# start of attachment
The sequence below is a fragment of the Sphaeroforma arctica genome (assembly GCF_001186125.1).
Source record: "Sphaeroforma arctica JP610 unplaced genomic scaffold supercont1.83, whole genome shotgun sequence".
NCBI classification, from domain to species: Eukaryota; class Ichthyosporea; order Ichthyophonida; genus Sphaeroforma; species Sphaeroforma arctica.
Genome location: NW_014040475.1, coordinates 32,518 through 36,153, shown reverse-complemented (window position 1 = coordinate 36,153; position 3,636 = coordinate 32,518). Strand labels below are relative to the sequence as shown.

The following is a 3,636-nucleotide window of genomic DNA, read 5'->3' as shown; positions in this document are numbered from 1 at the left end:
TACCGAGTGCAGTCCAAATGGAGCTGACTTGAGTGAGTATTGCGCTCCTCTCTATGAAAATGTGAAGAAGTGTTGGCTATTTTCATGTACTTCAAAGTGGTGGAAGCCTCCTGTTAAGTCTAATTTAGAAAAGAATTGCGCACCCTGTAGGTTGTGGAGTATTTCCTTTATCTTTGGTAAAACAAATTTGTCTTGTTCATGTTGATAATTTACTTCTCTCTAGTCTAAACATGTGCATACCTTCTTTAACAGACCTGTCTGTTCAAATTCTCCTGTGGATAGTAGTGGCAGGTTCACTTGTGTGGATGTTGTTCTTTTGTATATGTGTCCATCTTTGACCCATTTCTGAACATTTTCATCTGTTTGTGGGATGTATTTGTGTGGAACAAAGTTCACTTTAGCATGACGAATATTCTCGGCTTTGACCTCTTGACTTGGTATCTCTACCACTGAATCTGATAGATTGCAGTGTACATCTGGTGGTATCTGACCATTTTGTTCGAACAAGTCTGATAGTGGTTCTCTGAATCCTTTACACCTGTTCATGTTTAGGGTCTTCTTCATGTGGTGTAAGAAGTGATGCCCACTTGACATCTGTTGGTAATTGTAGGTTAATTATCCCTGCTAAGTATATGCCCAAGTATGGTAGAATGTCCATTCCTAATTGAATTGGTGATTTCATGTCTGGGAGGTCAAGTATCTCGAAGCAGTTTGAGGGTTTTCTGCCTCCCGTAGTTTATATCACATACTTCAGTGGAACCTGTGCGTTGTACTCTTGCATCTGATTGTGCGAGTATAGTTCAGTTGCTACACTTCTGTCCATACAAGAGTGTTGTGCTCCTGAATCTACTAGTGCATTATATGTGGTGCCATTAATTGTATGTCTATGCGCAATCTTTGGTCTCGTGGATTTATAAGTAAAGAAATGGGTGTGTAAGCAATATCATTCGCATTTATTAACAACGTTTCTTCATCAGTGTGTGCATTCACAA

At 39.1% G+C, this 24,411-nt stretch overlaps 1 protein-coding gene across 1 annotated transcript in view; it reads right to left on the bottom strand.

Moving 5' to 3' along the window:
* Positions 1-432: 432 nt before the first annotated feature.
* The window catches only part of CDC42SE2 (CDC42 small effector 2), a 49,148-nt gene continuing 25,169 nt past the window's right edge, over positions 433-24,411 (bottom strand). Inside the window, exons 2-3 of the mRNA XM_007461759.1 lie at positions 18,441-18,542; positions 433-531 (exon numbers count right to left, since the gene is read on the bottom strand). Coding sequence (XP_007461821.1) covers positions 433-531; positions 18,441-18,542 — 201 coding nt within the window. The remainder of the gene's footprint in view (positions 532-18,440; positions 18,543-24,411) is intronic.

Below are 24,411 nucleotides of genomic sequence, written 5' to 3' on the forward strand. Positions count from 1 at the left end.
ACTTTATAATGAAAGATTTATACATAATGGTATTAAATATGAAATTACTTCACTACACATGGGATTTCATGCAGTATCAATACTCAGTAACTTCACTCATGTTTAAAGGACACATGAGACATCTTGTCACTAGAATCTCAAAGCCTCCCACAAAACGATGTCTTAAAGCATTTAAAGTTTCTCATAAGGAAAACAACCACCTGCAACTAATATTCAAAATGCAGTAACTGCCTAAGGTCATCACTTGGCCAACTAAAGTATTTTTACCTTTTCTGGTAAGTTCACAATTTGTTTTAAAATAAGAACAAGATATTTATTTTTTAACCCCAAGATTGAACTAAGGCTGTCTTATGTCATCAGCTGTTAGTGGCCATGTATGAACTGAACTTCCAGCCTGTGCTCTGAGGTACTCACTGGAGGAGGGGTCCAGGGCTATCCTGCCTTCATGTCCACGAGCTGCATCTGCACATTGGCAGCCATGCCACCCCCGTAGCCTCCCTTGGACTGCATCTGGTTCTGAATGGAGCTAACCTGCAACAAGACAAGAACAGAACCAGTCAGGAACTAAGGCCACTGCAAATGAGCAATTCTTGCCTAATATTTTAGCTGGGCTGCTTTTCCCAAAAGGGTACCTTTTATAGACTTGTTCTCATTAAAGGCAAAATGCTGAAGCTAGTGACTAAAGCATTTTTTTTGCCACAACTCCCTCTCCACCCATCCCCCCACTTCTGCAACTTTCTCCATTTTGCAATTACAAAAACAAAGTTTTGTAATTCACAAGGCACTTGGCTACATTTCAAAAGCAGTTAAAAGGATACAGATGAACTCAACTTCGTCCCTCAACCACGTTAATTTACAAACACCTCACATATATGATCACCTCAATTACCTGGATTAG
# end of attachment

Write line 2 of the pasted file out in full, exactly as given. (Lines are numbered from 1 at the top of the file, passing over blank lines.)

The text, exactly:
Source record: "Sphaeroforma arctica JP610 unplaced genomic scaffold supercont1.83, whole genome shotgun sequence".